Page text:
Holiday retail sales will likely grow 3.7% to $630.5 billion, missing last year’s 4.1% growth, according to the National Retail Federation.
Even that miss is a healthier growth than in recent years, according to the report, with the 10 year average at 2.5%.
E-commerce sales could increase as much as 8%, outpacing last year’s healthy 5.8% bump.
Here’s another study finding that the American consumer is less interested in accumulating more stuff, preferring to spend more dollars on experiences and having to spend more on services. As with other recent research, the NRF study also shows that lower- and middle-income consumers are not feeling quite so free to spend, despite the economic recovery.
The NRF’s holiday estimate is less sanguine even than Deloitte, which predicted that holiday store sales could rise 4%, and more in line with AlixPartners, which predicts growth in a range between 2.8% and 3.4%.
Some consumers may be finally buying bigger ticket items like cars that they put off until the recovery gained a bit of steam.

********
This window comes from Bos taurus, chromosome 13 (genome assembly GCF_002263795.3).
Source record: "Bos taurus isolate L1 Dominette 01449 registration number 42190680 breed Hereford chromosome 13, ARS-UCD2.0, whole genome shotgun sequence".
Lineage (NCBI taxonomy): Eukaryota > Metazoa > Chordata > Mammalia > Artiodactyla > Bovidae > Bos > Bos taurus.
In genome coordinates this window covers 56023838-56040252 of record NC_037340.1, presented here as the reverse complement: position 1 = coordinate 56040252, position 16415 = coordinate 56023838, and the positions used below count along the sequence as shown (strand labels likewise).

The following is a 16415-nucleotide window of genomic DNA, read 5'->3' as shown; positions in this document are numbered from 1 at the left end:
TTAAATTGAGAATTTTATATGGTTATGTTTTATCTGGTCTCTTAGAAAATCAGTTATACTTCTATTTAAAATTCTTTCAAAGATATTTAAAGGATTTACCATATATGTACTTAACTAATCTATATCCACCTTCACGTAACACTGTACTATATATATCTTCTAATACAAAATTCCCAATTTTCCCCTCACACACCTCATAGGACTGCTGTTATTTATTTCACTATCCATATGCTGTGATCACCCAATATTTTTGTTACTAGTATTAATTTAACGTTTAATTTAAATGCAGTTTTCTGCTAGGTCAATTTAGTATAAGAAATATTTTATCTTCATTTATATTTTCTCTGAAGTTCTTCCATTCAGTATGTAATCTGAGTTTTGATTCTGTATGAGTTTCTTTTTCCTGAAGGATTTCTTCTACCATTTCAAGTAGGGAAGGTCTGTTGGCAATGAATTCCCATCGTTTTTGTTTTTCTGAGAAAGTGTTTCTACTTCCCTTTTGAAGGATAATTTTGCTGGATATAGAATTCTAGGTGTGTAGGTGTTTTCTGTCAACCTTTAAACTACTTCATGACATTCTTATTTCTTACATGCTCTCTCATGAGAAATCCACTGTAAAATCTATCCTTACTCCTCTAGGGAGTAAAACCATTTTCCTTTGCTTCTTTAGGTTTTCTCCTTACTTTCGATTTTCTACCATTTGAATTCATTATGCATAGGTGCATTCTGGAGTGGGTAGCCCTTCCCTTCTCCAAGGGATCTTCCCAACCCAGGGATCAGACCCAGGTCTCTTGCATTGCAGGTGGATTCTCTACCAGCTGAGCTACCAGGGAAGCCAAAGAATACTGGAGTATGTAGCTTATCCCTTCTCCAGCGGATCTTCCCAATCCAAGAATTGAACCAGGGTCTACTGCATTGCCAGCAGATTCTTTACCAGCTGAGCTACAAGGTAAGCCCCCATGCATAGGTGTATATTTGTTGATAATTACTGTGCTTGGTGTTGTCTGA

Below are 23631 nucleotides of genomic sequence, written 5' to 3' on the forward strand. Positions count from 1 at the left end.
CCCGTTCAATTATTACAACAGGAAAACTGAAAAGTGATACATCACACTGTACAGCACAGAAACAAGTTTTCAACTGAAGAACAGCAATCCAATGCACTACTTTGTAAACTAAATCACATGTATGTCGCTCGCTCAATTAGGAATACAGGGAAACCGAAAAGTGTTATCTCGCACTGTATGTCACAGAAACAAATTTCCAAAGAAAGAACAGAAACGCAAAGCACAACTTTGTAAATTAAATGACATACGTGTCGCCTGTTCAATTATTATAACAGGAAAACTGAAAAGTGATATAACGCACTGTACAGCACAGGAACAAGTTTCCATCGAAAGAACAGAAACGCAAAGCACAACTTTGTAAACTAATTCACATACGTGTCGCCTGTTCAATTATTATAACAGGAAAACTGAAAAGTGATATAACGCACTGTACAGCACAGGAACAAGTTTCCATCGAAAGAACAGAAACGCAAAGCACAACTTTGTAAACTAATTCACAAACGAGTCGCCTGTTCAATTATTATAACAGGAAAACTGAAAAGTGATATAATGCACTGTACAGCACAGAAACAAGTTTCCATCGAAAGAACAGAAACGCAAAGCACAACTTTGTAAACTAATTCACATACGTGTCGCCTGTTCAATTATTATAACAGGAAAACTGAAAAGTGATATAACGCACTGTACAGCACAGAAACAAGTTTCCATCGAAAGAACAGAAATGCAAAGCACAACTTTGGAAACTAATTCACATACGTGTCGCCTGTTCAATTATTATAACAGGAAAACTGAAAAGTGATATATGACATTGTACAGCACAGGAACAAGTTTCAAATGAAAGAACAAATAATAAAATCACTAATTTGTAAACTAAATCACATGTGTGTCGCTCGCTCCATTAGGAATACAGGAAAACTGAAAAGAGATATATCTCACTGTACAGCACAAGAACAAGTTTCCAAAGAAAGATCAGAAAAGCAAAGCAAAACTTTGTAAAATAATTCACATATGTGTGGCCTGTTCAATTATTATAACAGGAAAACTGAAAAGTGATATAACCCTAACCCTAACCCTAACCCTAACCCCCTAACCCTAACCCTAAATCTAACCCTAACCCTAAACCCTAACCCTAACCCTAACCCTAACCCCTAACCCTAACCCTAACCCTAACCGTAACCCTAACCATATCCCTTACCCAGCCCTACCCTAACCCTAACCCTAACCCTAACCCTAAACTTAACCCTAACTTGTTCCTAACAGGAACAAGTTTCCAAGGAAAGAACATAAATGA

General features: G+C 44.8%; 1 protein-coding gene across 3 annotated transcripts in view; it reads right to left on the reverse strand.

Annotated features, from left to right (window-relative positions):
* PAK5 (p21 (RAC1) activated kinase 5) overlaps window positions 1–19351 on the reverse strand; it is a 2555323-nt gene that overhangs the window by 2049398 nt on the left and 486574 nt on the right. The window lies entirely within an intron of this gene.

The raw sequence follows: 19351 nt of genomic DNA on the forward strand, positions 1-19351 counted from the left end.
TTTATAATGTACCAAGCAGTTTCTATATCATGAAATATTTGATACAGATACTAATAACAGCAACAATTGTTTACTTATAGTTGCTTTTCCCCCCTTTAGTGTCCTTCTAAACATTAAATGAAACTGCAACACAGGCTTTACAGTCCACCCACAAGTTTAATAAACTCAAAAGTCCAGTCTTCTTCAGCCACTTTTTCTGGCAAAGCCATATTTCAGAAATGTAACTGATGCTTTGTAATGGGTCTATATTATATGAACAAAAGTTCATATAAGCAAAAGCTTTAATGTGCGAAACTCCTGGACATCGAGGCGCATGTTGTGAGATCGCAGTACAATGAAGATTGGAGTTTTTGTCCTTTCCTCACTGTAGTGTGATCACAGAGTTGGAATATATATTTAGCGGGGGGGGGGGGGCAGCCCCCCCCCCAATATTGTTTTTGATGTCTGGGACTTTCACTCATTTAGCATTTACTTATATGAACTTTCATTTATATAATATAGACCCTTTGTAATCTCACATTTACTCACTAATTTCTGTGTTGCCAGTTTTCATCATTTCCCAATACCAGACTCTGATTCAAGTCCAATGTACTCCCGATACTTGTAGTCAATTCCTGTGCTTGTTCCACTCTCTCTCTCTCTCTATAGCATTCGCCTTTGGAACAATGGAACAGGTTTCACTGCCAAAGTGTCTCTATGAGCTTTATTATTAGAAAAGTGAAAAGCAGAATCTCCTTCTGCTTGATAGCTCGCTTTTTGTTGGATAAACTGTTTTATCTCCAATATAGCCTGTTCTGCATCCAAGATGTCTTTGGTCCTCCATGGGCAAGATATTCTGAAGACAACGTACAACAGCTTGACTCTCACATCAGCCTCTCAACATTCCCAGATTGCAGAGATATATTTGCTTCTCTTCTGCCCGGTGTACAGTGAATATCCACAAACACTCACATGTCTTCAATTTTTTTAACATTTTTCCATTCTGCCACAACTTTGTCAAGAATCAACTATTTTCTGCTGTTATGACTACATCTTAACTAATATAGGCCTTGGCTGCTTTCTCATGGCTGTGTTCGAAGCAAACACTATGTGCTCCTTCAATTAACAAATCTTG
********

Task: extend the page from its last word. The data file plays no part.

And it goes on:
And, to the extent that consumers do have worries, news of global economic downturns in Europe and China and stock market swings may be reminders of the economy’s volatility. That will leave retailers with something to worry about, considering that many hope to make as much as a fifth of their annual sales at the holidays. But NRF Chief Economist Jack Kleinhenz told Bloomberg that he has faith in the economy and the strength of the consumer this year.
“Consumers have shifted some of their demand toward services and away from goods,” Kleinhenz told Bloomberg. “Consumers are buying things—there’s no doubt about it. They’re spending money on autos, on big-ticket items, and we’ve seen a big pickup in restaurants and personal services.”